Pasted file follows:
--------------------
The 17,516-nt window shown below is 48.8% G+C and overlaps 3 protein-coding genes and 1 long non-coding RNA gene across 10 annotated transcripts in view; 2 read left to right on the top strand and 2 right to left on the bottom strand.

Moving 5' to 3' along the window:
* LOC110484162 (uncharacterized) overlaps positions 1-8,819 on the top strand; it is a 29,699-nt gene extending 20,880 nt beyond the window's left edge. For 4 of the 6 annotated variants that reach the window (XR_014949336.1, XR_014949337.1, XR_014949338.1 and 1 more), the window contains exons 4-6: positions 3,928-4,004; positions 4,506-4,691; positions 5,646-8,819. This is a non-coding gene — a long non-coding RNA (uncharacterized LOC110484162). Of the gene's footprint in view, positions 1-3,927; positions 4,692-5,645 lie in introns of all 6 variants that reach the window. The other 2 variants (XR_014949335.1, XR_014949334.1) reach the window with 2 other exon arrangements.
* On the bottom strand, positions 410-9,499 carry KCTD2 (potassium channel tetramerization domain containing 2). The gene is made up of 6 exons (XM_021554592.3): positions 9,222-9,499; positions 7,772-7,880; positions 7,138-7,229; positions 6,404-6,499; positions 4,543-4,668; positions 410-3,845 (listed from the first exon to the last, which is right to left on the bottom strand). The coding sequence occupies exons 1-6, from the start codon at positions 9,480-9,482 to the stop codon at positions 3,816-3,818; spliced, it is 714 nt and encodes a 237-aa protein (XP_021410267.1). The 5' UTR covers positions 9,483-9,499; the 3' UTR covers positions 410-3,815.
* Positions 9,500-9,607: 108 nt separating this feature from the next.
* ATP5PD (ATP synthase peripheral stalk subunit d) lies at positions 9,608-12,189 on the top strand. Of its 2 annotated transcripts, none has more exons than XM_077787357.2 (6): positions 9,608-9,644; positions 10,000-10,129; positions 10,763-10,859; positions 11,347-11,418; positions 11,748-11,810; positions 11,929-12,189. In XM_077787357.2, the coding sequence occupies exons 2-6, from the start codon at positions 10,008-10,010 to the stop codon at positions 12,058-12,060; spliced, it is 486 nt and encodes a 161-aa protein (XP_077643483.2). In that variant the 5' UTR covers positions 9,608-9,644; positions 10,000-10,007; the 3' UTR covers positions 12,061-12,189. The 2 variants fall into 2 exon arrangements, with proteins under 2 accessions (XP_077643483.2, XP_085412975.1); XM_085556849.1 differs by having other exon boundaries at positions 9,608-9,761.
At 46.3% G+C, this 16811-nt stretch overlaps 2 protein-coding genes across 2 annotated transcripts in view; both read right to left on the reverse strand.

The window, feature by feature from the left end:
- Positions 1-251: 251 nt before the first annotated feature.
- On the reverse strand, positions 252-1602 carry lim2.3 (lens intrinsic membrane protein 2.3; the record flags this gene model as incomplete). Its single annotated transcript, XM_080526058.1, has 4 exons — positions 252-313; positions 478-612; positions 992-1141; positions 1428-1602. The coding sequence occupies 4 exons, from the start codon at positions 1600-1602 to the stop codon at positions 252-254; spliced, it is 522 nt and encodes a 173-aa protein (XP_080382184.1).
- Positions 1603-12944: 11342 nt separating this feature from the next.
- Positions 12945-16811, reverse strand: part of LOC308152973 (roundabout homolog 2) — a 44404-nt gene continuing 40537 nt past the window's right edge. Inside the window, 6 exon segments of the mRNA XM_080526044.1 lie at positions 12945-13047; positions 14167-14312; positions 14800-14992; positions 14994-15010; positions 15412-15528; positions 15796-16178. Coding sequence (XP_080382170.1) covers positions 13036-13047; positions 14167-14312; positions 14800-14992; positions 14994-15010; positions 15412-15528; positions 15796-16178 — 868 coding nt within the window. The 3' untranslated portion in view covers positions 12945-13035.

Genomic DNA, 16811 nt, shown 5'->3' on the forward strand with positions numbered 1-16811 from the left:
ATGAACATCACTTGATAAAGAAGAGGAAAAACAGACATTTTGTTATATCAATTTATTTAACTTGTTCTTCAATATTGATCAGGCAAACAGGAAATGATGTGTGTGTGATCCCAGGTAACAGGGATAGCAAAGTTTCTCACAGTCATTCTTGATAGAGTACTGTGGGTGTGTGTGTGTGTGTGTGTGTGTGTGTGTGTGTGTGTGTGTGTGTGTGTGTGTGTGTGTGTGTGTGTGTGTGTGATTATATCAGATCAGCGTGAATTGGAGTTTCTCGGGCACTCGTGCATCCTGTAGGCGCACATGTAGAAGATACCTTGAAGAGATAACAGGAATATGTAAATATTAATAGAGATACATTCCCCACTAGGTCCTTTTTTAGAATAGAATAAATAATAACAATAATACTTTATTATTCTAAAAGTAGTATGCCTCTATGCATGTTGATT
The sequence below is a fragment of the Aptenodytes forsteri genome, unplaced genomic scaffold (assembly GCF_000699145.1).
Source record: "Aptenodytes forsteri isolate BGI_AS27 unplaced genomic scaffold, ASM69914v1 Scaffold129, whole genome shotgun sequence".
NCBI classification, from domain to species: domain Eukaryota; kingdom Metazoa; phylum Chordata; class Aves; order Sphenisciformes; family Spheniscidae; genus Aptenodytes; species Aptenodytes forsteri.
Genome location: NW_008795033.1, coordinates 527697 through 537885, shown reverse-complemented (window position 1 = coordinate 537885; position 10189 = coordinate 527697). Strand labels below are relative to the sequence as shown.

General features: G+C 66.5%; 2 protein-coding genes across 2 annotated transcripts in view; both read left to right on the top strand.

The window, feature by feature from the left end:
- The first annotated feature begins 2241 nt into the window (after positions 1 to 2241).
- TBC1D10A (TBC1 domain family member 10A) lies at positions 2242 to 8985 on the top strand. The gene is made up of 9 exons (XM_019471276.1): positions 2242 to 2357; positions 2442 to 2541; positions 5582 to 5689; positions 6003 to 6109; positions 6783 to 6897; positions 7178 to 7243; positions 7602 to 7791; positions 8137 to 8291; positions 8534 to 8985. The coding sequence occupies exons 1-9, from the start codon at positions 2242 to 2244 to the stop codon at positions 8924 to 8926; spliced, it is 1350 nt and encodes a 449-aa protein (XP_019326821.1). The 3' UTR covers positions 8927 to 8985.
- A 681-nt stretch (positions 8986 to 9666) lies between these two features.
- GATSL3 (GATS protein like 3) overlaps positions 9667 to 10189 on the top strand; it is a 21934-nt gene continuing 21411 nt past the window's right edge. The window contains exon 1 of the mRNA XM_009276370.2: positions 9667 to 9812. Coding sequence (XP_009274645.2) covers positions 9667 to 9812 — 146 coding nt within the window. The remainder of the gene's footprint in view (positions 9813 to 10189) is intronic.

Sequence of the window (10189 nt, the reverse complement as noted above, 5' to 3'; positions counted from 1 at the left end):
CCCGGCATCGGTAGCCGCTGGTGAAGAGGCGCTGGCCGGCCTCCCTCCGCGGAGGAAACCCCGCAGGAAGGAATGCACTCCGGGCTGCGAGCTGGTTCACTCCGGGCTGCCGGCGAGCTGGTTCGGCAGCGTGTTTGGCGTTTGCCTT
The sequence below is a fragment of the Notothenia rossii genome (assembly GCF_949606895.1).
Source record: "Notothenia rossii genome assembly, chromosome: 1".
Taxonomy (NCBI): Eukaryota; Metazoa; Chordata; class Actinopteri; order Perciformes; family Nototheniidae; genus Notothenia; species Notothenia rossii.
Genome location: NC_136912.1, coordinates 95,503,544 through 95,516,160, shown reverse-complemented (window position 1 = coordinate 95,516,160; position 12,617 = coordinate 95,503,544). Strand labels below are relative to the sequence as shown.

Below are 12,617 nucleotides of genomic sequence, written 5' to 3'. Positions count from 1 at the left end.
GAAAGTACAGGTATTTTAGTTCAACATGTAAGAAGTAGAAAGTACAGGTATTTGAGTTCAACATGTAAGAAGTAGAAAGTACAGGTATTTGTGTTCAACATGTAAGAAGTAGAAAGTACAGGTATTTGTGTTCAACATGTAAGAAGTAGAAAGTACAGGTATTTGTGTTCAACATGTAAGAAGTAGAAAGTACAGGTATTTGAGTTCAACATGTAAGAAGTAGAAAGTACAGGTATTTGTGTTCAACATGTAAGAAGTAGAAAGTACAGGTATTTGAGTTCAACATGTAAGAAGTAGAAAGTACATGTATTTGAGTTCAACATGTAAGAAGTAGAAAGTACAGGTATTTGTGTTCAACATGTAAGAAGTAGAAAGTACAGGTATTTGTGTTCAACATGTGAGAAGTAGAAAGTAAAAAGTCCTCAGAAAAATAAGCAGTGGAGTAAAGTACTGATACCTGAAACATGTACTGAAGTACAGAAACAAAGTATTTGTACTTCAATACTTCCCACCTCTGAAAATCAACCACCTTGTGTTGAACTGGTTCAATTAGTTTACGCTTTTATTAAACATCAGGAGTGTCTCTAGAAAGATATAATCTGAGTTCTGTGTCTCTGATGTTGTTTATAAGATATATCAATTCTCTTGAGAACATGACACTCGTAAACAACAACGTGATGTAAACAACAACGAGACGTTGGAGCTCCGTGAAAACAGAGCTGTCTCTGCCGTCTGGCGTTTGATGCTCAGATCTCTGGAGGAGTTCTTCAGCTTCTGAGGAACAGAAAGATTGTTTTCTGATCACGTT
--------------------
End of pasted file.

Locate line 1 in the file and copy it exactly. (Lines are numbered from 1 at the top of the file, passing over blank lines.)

The 17,516-nt window shown below is 48.8% G+C and overlaps 3 protein-coding genes and 1 long non-coding RNA gene across 10 annotated transcripts in view; 2 read left to right on the top strand and 2 right to left on the bottom strand.